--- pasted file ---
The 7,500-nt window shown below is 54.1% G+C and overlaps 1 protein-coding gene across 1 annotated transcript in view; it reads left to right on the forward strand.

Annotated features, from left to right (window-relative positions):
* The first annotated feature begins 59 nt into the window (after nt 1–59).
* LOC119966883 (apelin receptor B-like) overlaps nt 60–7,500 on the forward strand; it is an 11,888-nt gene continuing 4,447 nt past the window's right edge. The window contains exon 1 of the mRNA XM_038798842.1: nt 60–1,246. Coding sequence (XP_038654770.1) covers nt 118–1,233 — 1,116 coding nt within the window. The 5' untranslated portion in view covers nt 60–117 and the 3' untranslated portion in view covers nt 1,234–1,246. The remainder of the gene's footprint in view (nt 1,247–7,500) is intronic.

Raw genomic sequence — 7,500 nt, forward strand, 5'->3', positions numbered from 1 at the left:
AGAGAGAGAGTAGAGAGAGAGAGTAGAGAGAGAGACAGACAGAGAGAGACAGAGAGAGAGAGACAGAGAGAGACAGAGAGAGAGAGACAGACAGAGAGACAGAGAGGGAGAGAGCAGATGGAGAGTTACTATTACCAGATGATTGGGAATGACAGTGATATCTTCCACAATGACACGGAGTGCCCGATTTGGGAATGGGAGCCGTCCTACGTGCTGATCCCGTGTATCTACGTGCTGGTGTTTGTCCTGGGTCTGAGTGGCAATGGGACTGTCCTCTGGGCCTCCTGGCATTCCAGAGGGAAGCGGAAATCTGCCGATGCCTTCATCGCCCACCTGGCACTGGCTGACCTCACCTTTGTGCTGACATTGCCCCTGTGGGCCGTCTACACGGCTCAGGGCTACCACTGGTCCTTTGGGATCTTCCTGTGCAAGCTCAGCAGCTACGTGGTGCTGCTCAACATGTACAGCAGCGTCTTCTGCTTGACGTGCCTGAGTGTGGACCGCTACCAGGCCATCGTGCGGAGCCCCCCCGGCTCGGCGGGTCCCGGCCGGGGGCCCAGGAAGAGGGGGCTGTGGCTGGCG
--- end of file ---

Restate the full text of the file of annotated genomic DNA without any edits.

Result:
The 7,500-nt window shown below is 54.1% G+C and overlaps 1 protein-coding gene across 1 annotated transcript in view; it reads left to right on the forward strand.

Annotated features, from left to right (window-relative positions):
* The first annotated feature begins 59 nt into the window (after nt 1–59).
* LOC119966883 (apelin receptor B-like) overlaps nt 60–7,500 on the forward strand; it is an 11,888-nt gene continuing 4,447 nt past the window's right edge. The window contains exon 1 of the mRNA XM_038798842.1: nt 60–1,246. Coding sequence (XP_038654770.1) covers nt 118–1,233 — 1,116 coding nt within the window. The 5' untranslated portion in view covers nt 60–117 and the 3' untranslated portion in view covers nt 1,234–1,246. The remainder of the gene's footprint in view (nt 1,247–7,500) is intronic.

Raw genomic sequence — 7,500 nt, forward strand, 5'->3', positions numbered from 1 at the left:
AGAGAGAGAGTAGAGAGAGAGAGTAGAGAGAGAGACAGACAGAGAGAGACAGAGAGAGAGAGACAGAGAGAGACAGAGAGAGAGAGACAGACAGAGAGACAGAGAGGGAGAGAGCAGATGGAGAGTTACTATTACCAGATGATTGGGAATGACAGTGATATCTTCCACAATGACACGGAGTGCCCGATTTGGGAATGGGAGCCGTCCTACGTGCTGATCCCGTGTATCTACGTGCTGGTGTTTGTCCTGGGTCTGAGTGGCAATGGGACTGTCCTCTGGGCCTCCTGGCATTCCAGAGGGAAGCGGAAATCTGCCGATGCCTTCATCGCCCACCTGGCACTGGCTGACCTCACCTTTGTGCTGACATTGCCCCTGTGGGCCGTCTACACGGCTCAGGGCTACCACTGGTCCTTTGGGATCTTCCTGTGCAAGCTCAGCAGCTACGTGGTGCTGCTCAACATGTACAGCAGCGTCTTCTGCTTGACGTGCCTGAGTGTGGACCGCTACCAGGCCATCGTGCGGAGCCCCCCCGGCTCGGCGGGTCCCGGCCGGGGGCCCAGGAAGAGGGGGCTGTGGCTGGCG